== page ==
Yes, plants need light for photosynthesis, but too much sunlight can cause algae issues. Consider using aquarium-specific lights for controlled lighting. Visit our Blog for more information on lighting.
Absolutely! In fact, dissolving your NPK fertilizer in water is the best way to ensure even distribution to your aquarium plants.
Aquarium-safe fertilizers like ours are designed to be safe for fish when used correctly. Over-fertilization can lead to water quality issues that can impact fish health.
Yes, over-fertilization can lead to nutrient imbalances and promote algae growth, which can be harmful to fish.
Yes, excessive amounts can lead to nutrient imbalances, potentially harming your plants and promoting unwanted algae growth.
Aquarium plants absorb water but they mainly absorb nutrients and CO2 dissolved in the water.
Most aquarium plants need a fair amount of potassium. Fast-growing species like Cabomba and Hornwort may need more.
Algae doesn’t exactly ‘eat’ fertilizer, but it can thrive on excess nutrients in your tank water, which can come from over-fertilization.
Algae is a simple organism that can quickly take advantage of excess nutrients and light, which can often make it grow faster than your aquarium plants.
Air stones can help increase oxygen levels in the water, which can benefit fish. However, they’re not always necessary in a well-maintained planted aquarium.
Not necessarily. In a planted tank, the plants can provide oxygen to the water during the day. However, air stones can help improve oxygenation and water circulation.
Yes, during the day, aquarium plants photosynthesize and release oxygen into the water, benefiting both fish and beneficial bacteria.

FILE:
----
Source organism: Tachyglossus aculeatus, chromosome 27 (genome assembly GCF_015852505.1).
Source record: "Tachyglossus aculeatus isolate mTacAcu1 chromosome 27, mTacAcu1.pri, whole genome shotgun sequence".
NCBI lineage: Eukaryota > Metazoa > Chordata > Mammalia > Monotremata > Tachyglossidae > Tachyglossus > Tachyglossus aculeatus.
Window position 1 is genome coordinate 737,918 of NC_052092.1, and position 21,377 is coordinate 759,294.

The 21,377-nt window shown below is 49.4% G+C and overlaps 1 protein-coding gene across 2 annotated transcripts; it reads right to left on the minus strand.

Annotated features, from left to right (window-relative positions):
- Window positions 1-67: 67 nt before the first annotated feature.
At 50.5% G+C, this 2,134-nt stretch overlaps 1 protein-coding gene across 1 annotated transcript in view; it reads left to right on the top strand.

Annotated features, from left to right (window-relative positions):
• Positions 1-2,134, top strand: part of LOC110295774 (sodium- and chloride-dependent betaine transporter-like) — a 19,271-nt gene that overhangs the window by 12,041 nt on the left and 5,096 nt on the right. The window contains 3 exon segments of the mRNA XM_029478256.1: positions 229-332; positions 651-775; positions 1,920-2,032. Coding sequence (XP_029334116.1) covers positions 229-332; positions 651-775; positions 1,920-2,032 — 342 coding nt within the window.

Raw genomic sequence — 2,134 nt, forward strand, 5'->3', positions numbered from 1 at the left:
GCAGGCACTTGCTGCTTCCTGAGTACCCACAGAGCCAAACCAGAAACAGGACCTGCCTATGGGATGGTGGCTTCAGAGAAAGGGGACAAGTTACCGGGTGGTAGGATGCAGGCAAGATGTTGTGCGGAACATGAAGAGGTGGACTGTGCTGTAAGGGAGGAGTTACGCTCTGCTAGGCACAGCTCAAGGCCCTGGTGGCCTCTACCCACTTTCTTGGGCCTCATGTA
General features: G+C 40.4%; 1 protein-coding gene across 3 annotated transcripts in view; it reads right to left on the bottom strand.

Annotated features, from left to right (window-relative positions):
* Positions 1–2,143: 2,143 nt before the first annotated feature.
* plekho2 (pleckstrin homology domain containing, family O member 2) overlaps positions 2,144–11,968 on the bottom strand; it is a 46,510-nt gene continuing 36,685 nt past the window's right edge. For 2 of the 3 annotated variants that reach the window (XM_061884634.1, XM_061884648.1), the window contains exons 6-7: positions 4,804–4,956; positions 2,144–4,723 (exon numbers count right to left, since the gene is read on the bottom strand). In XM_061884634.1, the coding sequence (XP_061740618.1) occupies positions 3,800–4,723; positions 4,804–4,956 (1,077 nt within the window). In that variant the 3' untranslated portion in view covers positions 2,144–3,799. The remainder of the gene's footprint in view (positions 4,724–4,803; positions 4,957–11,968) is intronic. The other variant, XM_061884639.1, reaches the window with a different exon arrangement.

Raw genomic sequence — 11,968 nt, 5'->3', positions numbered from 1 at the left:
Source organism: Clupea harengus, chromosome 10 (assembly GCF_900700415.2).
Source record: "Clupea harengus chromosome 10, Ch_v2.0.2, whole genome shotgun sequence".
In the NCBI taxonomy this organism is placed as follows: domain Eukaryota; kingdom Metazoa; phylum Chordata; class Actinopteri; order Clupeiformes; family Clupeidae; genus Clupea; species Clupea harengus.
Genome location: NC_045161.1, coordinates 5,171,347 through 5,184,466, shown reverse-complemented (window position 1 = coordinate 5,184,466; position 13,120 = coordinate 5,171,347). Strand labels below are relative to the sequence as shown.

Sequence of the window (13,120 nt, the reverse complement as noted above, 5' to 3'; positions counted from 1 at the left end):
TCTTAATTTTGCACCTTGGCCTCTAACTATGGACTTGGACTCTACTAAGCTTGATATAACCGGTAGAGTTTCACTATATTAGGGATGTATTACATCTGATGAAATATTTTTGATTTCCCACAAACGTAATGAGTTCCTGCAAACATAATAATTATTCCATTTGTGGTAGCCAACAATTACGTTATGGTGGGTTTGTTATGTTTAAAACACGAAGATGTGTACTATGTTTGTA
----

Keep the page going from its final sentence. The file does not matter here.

Yes, regular water changes help to remove excess nutrients and waste, improving overall water quality in your planted aquarium.
It’s generally best to fertilize aquarium plants during their active growing period. Early morning or just before the lights turn on is a good time.
Sand can create a natural and visually appealing look in an aquarium. It’s also good for certain species of fish that prefer sandy substrates.
No, actually it’s quite the opposite. Healthy, thriving aquarium plants can help reduce algae growth by competing for the same resources like light and nutrients.
Yes, it’s possible to use fish fertilizer weekly. However, always remember to follow the instructions on the label and adjust according to your plants’ needs.
Unlike some land plant fertilizers, fish-based fertilizers are less likely to cause ‘burn’ or damage to your plants when used correctly.
Several factors can cause this, like inadequate lighting, poor water quality, or insufficient nutrients. Our Aquatrition Product Selector can help you choose the right fertilizers to address these issues.
The amount varies depending on the product. Always follow the instructions provided on the label of your Aquatrition product.
A 20-10-20 fertilizer would typically have 20% Nitrogen, 10% Phosphorous, and 20% Potassium. It’s used to promote overall growth in plants, including those in aquariums.
Yes, different types of aquarium soils can be mixed to achieve a certain nutrient profile or to improve the substrate’s texture.
When used correctly, aquarium-safe plant fertilizers should not negatively affect your fish. However, over-fertilization can potentially harm both fish and plants.
You can directly add it to your aquarium water. Just make sure to follow the instructions on the product label for dosage and frequency.